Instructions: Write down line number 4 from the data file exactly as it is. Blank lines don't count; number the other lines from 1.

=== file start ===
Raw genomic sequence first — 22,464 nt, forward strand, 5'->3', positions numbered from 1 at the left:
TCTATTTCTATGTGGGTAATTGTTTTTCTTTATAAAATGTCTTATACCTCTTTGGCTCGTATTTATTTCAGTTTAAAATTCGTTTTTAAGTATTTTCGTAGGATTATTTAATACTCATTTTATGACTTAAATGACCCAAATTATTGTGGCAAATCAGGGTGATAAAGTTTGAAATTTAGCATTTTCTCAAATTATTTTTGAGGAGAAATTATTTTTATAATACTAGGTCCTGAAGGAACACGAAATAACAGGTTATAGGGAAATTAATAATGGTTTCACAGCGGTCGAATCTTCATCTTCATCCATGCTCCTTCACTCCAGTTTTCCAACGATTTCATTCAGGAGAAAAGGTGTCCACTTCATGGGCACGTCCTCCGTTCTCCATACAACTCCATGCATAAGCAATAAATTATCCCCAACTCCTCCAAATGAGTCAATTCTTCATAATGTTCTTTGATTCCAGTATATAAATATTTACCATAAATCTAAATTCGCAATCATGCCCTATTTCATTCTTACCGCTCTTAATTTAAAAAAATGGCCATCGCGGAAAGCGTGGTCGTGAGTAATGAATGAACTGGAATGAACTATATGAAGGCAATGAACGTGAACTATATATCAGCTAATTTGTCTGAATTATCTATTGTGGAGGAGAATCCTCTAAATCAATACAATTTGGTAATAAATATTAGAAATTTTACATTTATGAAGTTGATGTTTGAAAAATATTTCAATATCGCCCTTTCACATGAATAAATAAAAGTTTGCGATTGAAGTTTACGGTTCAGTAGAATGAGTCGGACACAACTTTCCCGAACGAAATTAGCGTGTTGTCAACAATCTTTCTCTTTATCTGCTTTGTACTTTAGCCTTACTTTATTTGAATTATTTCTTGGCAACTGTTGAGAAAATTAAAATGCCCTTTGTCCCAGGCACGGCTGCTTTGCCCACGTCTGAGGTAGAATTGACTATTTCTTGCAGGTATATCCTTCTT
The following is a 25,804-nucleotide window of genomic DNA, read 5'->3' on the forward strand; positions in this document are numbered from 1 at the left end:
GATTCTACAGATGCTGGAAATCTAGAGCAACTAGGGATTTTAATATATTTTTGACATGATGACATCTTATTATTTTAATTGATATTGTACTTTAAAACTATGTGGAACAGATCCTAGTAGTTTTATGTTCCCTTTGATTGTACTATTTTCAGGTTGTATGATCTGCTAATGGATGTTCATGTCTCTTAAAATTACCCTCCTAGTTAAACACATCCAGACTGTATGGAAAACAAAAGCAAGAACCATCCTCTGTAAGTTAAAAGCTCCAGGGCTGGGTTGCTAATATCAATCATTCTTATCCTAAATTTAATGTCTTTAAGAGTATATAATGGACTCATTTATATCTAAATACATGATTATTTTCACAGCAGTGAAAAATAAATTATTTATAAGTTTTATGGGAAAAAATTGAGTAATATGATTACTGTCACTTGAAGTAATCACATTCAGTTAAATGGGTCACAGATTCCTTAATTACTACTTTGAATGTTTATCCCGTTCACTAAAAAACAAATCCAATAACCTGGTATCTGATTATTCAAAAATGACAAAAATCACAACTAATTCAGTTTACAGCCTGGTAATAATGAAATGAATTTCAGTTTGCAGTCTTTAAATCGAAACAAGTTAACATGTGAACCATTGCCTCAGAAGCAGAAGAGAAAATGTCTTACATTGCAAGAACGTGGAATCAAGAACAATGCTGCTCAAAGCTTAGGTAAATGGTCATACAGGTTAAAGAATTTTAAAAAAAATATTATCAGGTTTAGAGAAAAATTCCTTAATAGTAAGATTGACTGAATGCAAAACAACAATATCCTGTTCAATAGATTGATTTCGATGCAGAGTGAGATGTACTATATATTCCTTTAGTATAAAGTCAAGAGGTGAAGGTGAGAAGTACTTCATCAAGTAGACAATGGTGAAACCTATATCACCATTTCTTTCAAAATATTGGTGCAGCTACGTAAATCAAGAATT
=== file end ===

GATTCTACAGATGCTGGAAATCTAGAGCAACTAGGGATTTTAATATATTTTTGACATGATGACATCTTATTATTTTAATTGATATTGTACTTTAAAACTATGTGGAACAGATCCTAGTAGTTTTATGTTCCCTTTGATTGTACTATTTTCAGGTTGTATGATCTGCTAATGGATGTTCATGTCTCTTAAAATTACCCTCCTAGTTAAACACATCCAGACTGTATGGAAAACAAAAGCAAGAACCATCCTCTGTAAGTTAAAAGCTCCAGGGCTGGGTTGCTAATATCAATCATTCTTATCCTAAATTTAATGTCTTTAAGAGTATATAATGGACTCATTTATATCTAAATACATGATTATTTTCACAGCAGTGAAAAATAAATTATTTATAAGTTTTATGGGAAAAAATTGAGTAATATGATTACTGTCACTTGAAGTAATCACATTCAGTTAAATGGGTCACAGATTCCTTAATTACTACTTTGAATGTTTATCCCGTTCACTAAAAAACAAATCCAATAACCTGGTATCTGATTATTCAAAAATGACAAAAATCACAACTAATTCAGTTTACAGCCTGGTAATAATGAAATGAATTTCAGTTTGCAGTCTTTAAATCGAAACAAGTTAACATGTGAACCATTGCCTCAGAAGCAGAAGAGAAAATGTCTTACATTGCAAGAACGTGGAATCAAGAACAATGCTGCTCAAAGCTTAGGTAAATGGTCATACAGGTTAAAGAATTTTAAAAAAAATATTATCAGGTTTAGAGAAAAATTCCTTAATAGTAAGATTGACTGAATGCAAAACAACAATATCCTGTTCAATAGATTGATTTCGATGCAGAGTGAGATGTACTATATATTCCTTTAGTATAAAGTCAAGAGGTGAAGGTGAGAAGTACTTCATCAAGTAGACAATGGTGAAACCTATATCACCATTTCTTTCAAAATATTGGTGCAGCTACGTAAATCAAGAATT